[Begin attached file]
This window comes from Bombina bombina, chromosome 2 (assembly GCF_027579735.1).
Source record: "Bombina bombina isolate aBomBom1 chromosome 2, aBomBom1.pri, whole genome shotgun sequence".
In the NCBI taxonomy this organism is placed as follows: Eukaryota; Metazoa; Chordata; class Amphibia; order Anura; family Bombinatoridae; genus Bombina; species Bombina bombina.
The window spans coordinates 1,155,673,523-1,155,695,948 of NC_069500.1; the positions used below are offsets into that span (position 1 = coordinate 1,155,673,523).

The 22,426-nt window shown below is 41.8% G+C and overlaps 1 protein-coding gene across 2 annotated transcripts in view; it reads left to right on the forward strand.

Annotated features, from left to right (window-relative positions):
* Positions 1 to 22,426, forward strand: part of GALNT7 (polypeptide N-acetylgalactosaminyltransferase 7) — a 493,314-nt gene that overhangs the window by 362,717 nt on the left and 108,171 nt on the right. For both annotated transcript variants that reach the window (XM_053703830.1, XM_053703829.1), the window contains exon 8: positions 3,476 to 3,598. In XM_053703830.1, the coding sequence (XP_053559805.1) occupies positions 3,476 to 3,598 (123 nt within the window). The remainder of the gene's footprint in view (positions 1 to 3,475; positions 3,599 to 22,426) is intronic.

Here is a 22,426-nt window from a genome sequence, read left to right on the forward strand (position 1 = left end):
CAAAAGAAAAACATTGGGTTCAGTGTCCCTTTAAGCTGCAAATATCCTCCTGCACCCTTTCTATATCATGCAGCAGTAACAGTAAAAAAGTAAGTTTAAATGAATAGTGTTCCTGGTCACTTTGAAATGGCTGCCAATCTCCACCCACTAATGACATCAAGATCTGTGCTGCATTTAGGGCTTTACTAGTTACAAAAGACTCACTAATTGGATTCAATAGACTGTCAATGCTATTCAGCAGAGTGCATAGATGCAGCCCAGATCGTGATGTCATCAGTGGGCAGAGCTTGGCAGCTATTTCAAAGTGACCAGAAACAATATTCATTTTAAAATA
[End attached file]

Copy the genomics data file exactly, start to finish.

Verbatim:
This window comes from Bombina bombina, chromosome 2 (assembly GCF_027579735.1).
Source record: "Bombina bombina isolate aBomBom1 chromosome 2, aBomBom1.pri, whole genome shotgun sequence".
In the NCBI taxonomy this organism is placed as follows: Eukaryota; Metazoa; Chordata; class Amphibia; order Anura; family Bombinatoridae; genus Bombina; species Bombina bombina.
The window spans coordinates 1,155,673,523-1,155,695,948 of NC_069500.1; the positions used below are offsets into that span (position 1 = coordinate 1,155,673,523).

The 22,426-nt window shown below is 41.8% G+C and overlaps 1 protein-coding gene across 2 annotated transcripts in view; it reads left to right on the forward strand.

Annotated features, from left to right (window-relative positions):
* Positions 1 to 22,426, forward strand: part of GALNT7 (polypeptide N-acetylgalactosaminyltransferase 7) — a 493,314-nt gene that overhangs the window by 362,717 nt on the left and 108,171 nt on the right. For both annotated transcript variants that reach the window (XM_053703830.1, XM_053703829.1), the window contains exon 8: positions 3,476 to 3,598. In XM_053703830.1, the coding sequence (XP_053559805.1) occupies positions 3,476 to 3,598 (123 nt within the window). The remainder of the gene's footprint in view (positions 1 to 3,475; positions 3,599 to 22,426) is intronic.

Here is a 22,426-nt window from a genome sequence, read left to right on the forward strand (position 1 = left end):
CAAAAGAAAAACATTGGGTTCAGTGTCCCTTTAAGCTGCAAATATCCTCCTGCACCCTTTCTATATCATGCAGCAGTAACAGTAAAAAAGTAAGTTTAAATGAATAGTGTTCCTGGTCACTTTGAAATGGCTGCCAATCTCCACCCACTAATGACATCAAGATCTGTGCTGCATTTAGGGCTTTACTAGTTACAAAAGACTCACTAATTGGATTCAATAGACTGTCAATGCTATTCAGCAGAGTGCATAGATGCAGCCCAGATCGTGATGTCATCAGTGGGCAGAGCTTGGCAGCTATTTCAAAGTGACCAGAAACAATATTCATTTTAAAATA